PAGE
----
This sumptuous work is the centerpiece of “A Giant Leap: The Transformation of Hasegawa Tōhaku,” currently on view at the Japan Society in New York. Although the artist is well-known in Japan—particularly following the Tokyo National Museum’s 400th anniversary retrospective in 2010, which also included Flowers and Birds of Spring and Summer—this is the first Tōhaku exhibition to show in the United States. It’s rare for any of his art to travel, both because of its scarcity and because some of his work in Kyoto is painted on permanent room dividers.
Co-curated by Murase and professor Masatomo Kawai, the New York exhibition traces the artist’s personal reinvention. “The show is so small, it’s not quite possible to do a chronological step-by-step presentation,” Murase said. “But I am trying to treat this screen as a kind of bridge between Nobuharu and Tōhaku, between Nobuharu’s Buddhist painted icons to secular subject matter.”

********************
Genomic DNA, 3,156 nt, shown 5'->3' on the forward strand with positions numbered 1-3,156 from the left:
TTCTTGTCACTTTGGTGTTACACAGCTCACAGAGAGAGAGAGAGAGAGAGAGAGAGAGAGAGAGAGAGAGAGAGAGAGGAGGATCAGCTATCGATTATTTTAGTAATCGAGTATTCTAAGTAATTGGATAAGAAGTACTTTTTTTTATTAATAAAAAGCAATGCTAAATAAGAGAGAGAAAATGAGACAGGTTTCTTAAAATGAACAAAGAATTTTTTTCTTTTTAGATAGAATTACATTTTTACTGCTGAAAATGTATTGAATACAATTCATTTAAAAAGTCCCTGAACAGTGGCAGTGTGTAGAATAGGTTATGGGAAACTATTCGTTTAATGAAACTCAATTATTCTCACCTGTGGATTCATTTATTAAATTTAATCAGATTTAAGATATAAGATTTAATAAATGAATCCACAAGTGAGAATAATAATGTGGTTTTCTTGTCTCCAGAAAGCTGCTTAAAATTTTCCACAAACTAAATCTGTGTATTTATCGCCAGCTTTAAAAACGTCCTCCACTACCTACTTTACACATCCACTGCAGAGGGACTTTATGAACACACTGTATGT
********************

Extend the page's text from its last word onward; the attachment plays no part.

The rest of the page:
Hasegawa Tōhaku (Nobuharu), Portrait of Priest Nichigyō, 1572 (Momoyama period).
Hasegawa Tōhaku, Flowers and Birds of Four Seasons, 16th–18th century (Momoyama–Edo period).
Nobuharu was born in 1539 in the coastal village of Nanao, where he got his start painting portraits and sacred art for local temples. Despite limited resources and a family of ordinary standing, the provincial artist was always ambitious. He regularly signed his name elaborately, including both his age and a sack-shaped seal. “The whole history of Buddhist art in Japan from the 7th century to the 16th century—almost a thousand years—we don’t know of any Buddhist painters putting their names [on icons],” Murase noted, adding that the practice may have been seen as audacious or even sacrilegious.